Friday, April 1, 2016

Famous Speech Friday: IBM CEO Ginni Rometty at Northwestern

As the current chair, CEO and president of IBM, Virginia "Ginni" Rometty has fended off criticism of Big Blue's sinking revenues since becoming its first woman CEO in 2012. But she's also garnered praise for attempting to haul the 104-year old company out of the machine age and into the data era, with an emphasis on cloud-based computing and analytical services. Beginning as an electrical engineer and then working steadily in sales and marketing at IBM, Rometty has climbed the ladders of the tech world in a way that she hopes her company might imitate, with an eye on both the near- and far-term future.

Often named to the "most powerful" business lists in magazines like Fortune and Forbes, Rometty is also a sought-after public speaker. Her talks are mostly in industry settings like the Consumer Electronics Show, where earlier this year she talked about her company's latest technology with a little of that engineer's spark. She's also comfortable in roundtable talks and one-on-one interviews, where she's become famous for repeating the mantra, "Growth and comfort do not coexist."

As the commencement speaker at Northwestern University last spring, Rometty kept it simple and memorable, using personal stories and professional predictions to great effect. What can you learn from this famous speech?
  • Find a structure for your speech. This commencement address uses the venerable rule of three in its construction, with Rometty offering three vignettes from her life to illustrate her overall message to the graduates. The story of her single mother's career track, her husband's encouragement to take a promotion, and her surprise at watching IBM's Watson technology on Jeopardy! all fit into the central theme of not allowing others to define you. And by signaling ahead of time that her talk will have three examples, she builds some anticipation into the speech while the audience waits for her to reveal the third "significant other" who taught her a career lesson.
  • Stay calm after a slip of the tongue. One of the best moments of this speech comes when Rometty refers to her husband, the investor Mark A. Rometty, as "now up there," with a point of her finger toward the heavens, and then has to quickly clarify that he's still among the living in the bleachers. The speech stops for all of the laughter, and Rometty ad-libs that "he says I never mention him, and then when I do, I mess it up." It's a nice moment that ends up underscoring the very personal anecdote that comes next, when she describes how she sat down with him to discuss taking a promotion:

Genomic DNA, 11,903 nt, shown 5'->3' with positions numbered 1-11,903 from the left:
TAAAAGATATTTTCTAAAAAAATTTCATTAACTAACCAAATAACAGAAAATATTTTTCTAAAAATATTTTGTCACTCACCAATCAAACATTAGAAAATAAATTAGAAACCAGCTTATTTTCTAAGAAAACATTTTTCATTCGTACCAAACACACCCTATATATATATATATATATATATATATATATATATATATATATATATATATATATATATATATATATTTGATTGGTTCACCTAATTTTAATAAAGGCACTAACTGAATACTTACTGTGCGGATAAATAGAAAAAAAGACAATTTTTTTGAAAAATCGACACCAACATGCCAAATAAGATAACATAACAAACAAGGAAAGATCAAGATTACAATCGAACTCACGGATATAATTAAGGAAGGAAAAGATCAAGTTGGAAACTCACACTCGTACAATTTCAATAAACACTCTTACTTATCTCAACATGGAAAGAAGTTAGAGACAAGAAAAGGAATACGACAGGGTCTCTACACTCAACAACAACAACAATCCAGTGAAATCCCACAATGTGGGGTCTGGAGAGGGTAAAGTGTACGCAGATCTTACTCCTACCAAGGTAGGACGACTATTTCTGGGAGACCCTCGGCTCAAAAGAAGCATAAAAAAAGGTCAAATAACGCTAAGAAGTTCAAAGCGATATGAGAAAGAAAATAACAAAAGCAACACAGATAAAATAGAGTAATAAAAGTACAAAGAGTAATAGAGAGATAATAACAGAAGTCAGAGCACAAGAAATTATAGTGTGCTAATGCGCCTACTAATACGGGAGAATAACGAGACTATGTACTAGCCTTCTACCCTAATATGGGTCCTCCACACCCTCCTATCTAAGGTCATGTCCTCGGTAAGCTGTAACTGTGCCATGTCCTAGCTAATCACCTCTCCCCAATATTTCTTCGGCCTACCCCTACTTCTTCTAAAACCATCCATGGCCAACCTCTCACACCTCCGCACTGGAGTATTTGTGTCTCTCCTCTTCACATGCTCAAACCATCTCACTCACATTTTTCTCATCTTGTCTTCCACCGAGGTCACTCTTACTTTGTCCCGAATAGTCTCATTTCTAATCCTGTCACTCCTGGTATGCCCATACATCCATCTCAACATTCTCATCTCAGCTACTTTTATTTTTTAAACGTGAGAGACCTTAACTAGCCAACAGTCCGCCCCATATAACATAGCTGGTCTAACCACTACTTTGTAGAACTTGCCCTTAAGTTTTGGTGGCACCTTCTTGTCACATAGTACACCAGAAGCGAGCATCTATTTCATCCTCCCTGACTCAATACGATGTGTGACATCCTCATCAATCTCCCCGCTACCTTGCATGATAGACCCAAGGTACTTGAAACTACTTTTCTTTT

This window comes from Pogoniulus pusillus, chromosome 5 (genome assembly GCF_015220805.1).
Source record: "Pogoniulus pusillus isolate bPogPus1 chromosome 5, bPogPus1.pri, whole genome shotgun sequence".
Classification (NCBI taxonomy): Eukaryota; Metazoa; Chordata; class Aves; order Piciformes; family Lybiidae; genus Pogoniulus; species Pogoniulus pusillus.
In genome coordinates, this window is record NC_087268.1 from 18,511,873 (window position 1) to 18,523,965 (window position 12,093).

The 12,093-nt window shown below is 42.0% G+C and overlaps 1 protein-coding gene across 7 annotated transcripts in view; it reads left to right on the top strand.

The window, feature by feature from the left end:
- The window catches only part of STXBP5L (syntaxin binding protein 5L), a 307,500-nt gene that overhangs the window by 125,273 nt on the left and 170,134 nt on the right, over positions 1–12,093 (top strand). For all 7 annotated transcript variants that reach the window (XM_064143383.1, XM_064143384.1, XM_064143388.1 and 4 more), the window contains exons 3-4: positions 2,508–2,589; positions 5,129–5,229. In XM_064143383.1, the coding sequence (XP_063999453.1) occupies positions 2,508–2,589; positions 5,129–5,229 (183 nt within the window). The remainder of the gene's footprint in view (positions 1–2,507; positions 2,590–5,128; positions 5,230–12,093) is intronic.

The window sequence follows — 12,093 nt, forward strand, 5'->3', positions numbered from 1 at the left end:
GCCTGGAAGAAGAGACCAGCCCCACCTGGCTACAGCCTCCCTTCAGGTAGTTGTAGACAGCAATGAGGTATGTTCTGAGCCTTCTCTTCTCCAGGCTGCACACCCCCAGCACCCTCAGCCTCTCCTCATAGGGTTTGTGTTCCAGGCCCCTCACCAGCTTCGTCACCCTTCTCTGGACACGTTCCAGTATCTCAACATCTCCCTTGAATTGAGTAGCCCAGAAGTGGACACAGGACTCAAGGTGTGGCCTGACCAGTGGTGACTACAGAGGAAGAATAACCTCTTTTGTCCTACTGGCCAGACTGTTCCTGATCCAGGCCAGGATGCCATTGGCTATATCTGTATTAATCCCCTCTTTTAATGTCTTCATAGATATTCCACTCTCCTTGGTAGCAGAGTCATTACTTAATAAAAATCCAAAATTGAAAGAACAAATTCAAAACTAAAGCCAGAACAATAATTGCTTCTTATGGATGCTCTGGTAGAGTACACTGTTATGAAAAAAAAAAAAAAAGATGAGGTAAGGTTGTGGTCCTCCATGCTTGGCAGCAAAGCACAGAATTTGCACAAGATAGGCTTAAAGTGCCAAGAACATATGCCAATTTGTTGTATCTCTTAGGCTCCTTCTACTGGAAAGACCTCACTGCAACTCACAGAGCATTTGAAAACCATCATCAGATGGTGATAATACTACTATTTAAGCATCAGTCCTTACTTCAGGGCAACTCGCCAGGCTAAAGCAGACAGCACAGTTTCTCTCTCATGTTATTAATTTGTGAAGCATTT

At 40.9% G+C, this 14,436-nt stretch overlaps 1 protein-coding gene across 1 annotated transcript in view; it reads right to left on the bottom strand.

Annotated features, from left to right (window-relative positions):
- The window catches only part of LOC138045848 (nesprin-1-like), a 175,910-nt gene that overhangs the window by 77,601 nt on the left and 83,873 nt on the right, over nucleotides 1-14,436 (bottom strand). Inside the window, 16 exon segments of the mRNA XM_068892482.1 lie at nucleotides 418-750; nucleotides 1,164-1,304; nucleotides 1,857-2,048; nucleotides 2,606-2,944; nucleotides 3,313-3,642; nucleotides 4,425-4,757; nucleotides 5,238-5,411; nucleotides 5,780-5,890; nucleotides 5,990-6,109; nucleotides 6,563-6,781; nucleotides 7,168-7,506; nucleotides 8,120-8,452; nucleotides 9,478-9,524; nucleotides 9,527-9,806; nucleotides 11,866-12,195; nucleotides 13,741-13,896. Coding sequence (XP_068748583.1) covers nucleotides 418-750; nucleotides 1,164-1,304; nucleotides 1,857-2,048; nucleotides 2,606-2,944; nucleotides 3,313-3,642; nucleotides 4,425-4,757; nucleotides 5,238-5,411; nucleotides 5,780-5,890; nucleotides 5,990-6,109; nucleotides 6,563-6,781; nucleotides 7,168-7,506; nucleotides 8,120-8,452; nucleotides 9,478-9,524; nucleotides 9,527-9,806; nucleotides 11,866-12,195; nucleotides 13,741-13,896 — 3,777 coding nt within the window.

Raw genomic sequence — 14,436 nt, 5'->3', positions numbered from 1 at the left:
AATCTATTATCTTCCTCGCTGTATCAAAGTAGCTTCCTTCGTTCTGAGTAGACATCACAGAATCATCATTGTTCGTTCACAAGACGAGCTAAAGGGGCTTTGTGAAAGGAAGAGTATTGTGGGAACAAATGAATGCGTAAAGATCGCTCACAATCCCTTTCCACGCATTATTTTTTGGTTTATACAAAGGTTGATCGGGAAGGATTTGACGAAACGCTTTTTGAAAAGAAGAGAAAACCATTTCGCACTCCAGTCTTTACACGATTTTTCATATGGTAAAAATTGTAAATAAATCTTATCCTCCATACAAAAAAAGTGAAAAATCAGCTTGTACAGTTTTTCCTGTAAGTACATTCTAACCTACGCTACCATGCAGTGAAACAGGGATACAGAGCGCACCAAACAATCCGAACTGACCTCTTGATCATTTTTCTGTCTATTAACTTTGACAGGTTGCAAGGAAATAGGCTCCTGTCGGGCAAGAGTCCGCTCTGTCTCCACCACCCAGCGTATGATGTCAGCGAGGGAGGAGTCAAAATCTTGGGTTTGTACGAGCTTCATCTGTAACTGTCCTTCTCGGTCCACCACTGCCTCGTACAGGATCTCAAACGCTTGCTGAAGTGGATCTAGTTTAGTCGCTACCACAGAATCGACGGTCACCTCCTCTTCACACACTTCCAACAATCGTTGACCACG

He sat and listened patiently to my story, like he always does. And then he looked at me and he said one thing. He said, 'do you think a man would have answered the question that way?' He said, 'I know you. In six months you'll be ready for something else.' And you know what? He was right. And I went in the next day and I took that job.
  • Be relevant for your audience and your occasion. For every commencement, there's a danger that the speaker has been chosen just because she or he is a famous and available alumni member--without considering what the speaker might have to add to the occasion. Rometty does a deft job of delivering a speech about exactly what a graduating audience wants to hear: the future. She describes that future from a vantage point that only she possesses, as a leader in the 21st century of data and cognitive computing. The speech correctly targets her audience and promotes the leading edge of her business-what more could a CEO offer at a commencement?
Listen to the full--and short!--speech below:


(Northwestern University photo)

(Freelance writer Becky Ham contributed this Famous Speech Friday post)

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